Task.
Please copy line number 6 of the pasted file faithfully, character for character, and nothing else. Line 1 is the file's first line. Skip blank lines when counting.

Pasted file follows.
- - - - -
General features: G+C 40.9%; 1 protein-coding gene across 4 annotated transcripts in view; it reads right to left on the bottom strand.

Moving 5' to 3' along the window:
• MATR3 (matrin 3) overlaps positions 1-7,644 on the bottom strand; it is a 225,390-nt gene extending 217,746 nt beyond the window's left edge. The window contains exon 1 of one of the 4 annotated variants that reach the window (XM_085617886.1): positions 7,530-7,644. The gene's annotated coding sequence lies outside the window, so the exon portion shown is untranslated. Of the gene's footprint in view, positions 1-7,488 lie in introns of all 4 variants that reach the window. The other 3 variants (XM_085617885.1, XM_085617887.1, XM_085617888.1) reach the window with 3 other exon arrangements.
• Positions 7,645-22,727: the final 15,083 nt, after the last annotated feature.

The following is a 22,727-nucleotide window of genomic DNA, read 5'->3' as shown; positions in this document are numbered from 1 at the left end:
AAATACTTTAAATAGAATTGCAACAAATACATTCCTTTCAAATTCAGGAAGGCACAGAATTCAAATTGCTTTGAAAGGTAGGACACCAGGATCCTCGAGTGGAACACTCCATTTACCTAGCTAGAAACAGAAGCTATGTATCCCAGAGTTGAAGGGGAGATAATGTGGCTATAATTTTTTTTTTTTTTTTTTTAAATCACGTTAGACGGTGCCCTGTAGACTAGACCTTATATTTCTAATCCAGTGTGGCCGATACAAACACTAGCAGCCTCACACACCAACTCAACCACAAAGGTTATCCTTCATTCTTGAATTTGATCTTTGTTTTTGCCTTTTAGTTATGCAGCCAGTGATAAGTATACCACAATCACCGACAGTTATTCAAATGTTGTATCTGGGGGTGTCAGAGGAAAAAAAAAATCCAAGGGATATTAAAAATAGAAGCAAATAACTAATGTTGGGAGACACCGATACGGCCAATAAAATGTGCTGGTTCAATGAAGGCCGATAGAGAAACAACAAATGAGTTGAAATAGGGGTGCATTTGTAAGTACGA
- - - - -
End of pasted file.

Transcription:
AAATACTTTAAATAGAATTGCAACAAATACATTCCTTTCAAATTCAGGAAGGCACAGAATTCAAATTGCTTTGAAAGGTAGGACACCAGGATCCTCGAGTGGAACACTCCATTTACCTAGCTAGAAACAGAAGCTATGTATCCCAGAGTTGAAGGGGAGATAATGTGGCTATAATTTTTTTTTTTTTTTTTTTAAATCACGTTAGACGGTGCCCTGTAGACTAGACCTTATATTTCTAATCCAGTGTGGCCGATACAAACACTAGCAGCCTCACACACCAACTCAACCACAAAGGTTATCCTTCATTCTTGAATTTGATCTTTGTTTTTGCCTTTTAGTTATGCAGCCAGTGATAAGTATACCACAATCACCGACAGTTATTCAAATGTTGTATCTGGGGGTGTCAGAGGAAAAAAAAAATCCAAGGGATATTAAAAATAGAAGCAAATAACTAATGTTGGGAGACACCGATACGGCCAATAAAATGTGCTGGTTCAATGAAGGCCGATAGAGAAACAACAAATGAGTTGAAATAGGGGTGCATTTGTAAGTACGA